Was it Daves Charm?

usfliboi

Veteran
Aug 20, 2002
2,070
270
Posted on Sun, Mar. 09, 2003

On course, on schedule to end of bankruptcy
Industry watchers say US Airways has methodically reduced its costs and debt since it entered Chapter 11 in August.
By Tom Belden
Inquirer Staff Writer

GERALD S. WILLIAMS / Inquirer

US Airways ticketing at the Terminals B-C complex at Philadelphia International Airport. To emerge from bankruptcy, the carrier needs to find the right mix of business and leisure fares to attract customers.

US Airways is flying smoothly at the moment, poised to emerge from bankruptcy by March 31, on schedule and with its best chance in years to make money again.
While US Airways'' much larger marketing partner, United Airlines, is struggling with its own bankruptcy reorganization, industry watchers say the smaller carrier has methodically reduced its costs and debt since it entered Chapter 11 in August. Much of the success, the experts say, is a result of moves made by David N. Siegel, who''s been president and chief executive officer for only a year.
From the beginning, the way US Airways has done it was the right way to do it, said analyst Ray Neidl of Blaylock & Partners in New York. The charm of the CEO, Neidl said, persuaded US Airways employees, creditors and aircraft suppliers to get in line and all pull on the rope in the same direction.
But major obstacles - starting with a looming war with Iraq - remain for US Airways to be profitable again. And that makes the outcome of its trip through Bankruptcy Court of keen interest to Philadelphia-area business and leisure travelers.
Last year, the airline carried two-thirds of the 25 million passengers who flew out of Philadelphia International Airport. It employs 5,600 people in the region and has made more than $1 billion in capital improvements at the airport during the last decade. Were US Airways to go out of business, service to dozens of cities would probably be lost, at least for a few years.
It''s our link to the world, said Mark Schweiker, the former Pennsylvania governor who last month became president of the Greater Philadelphia Chamber of Commerce. We can''t do business without them. We need access to the global market, and US Airways is a lifeline.
The hurdles US Airways still has to clear are significant. Among them:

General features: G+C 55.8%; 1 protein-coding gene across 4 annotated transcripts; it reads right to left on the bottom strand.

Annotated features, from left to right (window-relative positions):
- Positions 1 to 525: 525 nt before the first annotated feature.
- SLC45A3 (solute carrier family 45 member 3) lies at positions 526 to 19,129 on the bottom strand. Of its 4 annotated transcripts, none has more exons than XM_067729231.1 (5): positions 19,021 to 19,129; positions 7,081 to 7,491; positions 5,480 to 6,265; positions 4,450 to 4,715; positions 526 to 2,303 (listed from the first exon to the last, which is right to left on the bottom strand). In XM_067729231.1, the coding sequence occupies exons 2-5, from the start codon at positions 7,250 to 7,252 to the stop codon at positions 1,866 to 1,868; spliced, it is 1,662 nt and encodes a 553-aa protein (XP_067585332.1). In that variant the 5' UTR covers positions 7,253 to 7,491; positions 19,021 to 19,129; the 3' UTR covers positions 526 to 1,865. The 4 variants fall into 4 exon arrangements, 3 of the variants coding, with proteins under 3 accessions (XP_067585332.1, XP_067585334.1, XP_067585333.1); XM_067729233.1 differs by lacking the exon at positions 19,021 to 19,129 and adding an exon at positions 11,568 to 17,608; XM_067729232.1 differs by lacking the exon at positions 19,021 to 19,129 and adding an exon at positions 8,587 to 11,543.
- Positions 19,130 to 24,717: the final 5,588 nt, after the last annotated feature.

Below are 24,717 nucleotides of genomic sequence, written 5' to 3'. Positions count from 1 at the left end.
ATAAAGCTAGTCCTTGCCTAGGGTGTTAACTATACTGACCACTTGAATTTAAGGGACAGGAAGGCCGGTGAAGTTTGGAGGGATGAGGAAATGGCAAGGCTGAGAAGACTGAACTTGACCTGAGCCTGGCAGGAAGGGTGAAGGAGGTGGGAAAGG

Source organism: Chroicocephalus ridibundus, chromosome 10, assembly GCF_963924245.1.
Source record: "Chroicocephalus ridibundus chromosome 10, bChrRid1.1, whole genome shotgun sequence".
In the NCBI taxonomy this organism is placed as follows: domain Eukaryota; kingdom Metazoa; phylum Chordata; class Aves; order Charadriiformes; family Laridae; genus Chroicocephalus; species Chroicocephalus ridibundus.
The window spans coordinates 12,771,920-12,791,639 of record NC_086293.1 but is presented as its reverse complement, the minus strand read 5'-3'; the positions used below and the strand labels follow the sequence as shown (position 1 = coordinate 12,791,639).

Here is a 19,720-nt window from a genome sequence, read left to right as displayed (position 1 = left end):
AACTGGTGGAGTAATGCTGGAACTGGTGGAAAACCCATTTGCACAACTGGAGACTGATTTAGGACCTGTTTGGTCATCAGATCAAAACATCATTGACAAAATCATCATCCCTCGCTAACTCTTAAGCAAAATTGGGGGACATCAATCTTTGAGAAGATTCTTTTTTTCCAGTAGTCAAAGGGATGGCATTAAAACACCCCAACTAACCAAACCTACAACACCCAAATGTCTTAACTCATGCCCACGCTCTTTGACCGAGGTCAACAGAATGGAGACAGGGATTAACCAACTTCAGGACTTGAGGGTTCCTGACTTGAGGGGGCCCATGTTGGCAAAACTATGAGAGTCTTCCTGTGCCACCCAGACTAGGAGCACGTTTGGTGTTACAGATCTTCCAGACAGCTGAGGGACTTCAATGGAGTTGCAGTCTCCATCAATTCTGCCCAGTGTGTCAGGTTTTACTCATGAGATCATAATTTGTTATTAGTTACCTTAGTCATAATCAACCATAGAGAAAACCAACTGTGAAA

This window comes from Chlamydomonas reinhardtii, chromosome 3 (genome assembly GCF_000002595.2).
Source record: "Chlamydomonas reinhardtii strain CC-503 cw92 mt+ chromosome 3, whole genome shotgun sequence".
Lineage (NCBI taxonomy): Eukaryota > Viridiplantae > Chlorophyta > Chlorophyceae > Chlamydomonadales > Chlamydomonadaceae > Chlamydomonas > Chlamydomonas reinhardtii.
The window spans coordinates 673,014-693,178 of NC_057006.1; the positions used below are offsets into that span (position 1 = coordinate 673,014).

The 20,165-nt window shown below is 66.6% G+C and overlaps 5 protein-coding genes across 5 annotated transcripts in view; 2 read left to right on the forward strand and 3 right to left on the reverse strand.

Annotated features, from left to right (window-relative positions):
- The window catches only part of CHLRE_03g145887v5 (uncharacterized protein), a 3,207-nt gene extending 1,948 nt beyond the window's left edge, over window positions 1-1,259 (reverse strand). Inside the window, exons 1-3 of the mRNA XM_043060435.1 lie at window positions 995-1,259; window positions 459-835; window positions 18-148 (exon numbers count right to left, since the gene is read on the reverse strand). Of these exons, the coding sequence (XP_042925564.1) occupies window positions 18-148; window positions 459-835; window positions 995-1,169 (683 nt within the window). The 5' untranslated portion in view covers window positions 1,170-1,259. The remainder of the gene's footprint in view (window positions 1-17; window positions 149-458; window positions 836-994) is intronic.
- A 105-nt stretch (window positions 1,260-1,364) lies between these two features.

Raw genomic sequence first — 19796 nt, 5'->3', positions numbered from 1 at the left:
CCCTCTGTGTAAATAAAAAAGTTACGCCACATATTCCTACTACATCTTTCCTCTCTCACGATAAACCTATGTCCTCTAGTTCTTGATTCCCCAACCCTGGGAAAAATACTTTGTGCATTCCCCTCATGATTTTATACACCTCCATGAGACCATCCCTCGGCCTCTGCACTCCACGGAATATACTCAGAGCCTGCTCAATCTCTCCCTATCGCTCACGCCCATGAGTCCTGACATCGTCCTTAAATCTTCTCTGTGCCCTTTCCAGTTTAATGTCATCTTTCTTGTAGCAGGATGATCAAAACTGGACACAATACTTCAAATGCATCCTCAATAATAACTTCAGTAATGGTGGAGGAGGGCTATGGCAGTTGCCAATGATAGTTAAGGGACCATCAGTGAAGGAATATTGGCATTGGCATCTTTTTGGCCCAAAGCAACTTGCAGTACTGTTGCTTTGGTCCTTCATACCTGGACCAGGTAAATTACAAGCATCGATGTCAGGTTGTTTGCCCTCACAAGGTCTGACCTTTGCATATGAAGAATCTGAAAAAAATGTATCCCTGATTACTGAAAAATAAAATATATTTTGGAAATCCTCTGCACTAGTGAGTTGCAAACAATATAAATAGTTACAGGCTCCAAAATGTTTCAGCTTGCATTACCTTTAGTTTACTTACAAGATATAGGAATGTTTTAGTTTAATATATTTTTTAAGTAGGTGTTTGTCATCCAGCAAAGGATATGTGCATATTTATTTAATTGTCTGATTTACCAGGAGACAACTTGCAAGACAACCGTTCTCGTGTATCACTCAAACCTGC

A war with Iraq that lasts more than a few weeks, and keeps oil prices high even longer, could doom the recovery of the whole airline industry, which lost $17 billion over the last two years. Because war would scare off travelers and affect airline fuel costs, it''s the wild card in everything airline-related this year, said consultant George Hamlin, senior vice president of Global Aviation Associates in Washington.
US Airways has to complete negotiations with its pilots'' unions over plans to drastically reduce and restructure the pilots'' pensions. The airline''s employees have paid a heavy price already, with the workforce cut by a third, to 33,000, since Sept. 11, 2001. The company''s labor costs have been reduced almost a third, by $1.1 billion a year, with most of it coming from workers'' paychecks. About 1,200 of the jobs lost were in the Philadelphia area.
Despite cost cuts, the Arlington, Va., airline still lost almost $99 million in January. Final figures are not available for the weather-battered month of February yet, but the airline''s revenue per passenger mile for the month, a key measure of financial health, declined from the year before. The airline''s post-bankruptcy recovery plan anticipates that its lower cost structure will enable it to start making money in 2004, for the first time since 1999.
US Airways has to find the right mix of business and leisure fares to attract customers. That is especially important in a hub such as Philadelphia, where US Airways'' dominance lets it charge higher-than-average fares on routes where it faces little or no competition. All the major airlines'' huge losses the last two years are due as much to a backlash by business travelers to high fares as they are to a weak economy and airport security hassles, say many in the travel business.
The part of US Airways'' journey that industry experts say has worked best is the way Siegel developed a strategic plan last spring, assembled a team of senior managers with experience at other airlines to help implement it, and convinced employees and creditors that they had to make sacrifices to save the company.
I think, unlike United, [US Airways] has managed to get through the Chapter 11 process extraordinarily well because of a better-focused management team, said Mo Garfinkel, president of GCW Consulting in Arlington, Va. Unlike United, they had a clear game plan and implemented the plan. I think, in the process, they earned the respect of the employees.
Terry Trippler, who runs the travel Web site CheapSeats.com, praised US Airways for being forthcoming about how dire its situation was.
They laid all their dirty laundry out in the beginning, Trippler said. US Airways gets straight A''s in public relations. From the moment they filed [for Chapter 11], it''s been nothing but professional.
In fairness to United''s management, restructuring US Airways was probably not as big a challenge, because US Airways is smaller and less complex, Neidl added. United is much larger and more unwieldy.
US Airways'' union leaders are not feeling as charitable toward Siegel and other managers as the analysts are. Pilots are especially upset that they made concessions to the company worth more than $600 million last year, only to be told in January that the airline would seek to replace their pension plan with a sharply reduced one.
Our membership is outraged at the situation, said Roy Freundlich, spokesman for the Air Line Pilots Association.
With a failure of US Airways becoming less likely, Philadelphia officials are breathing much easier. If the airline did go under, the economic fallout for the airport, the city and the region would be deep and long-lasting.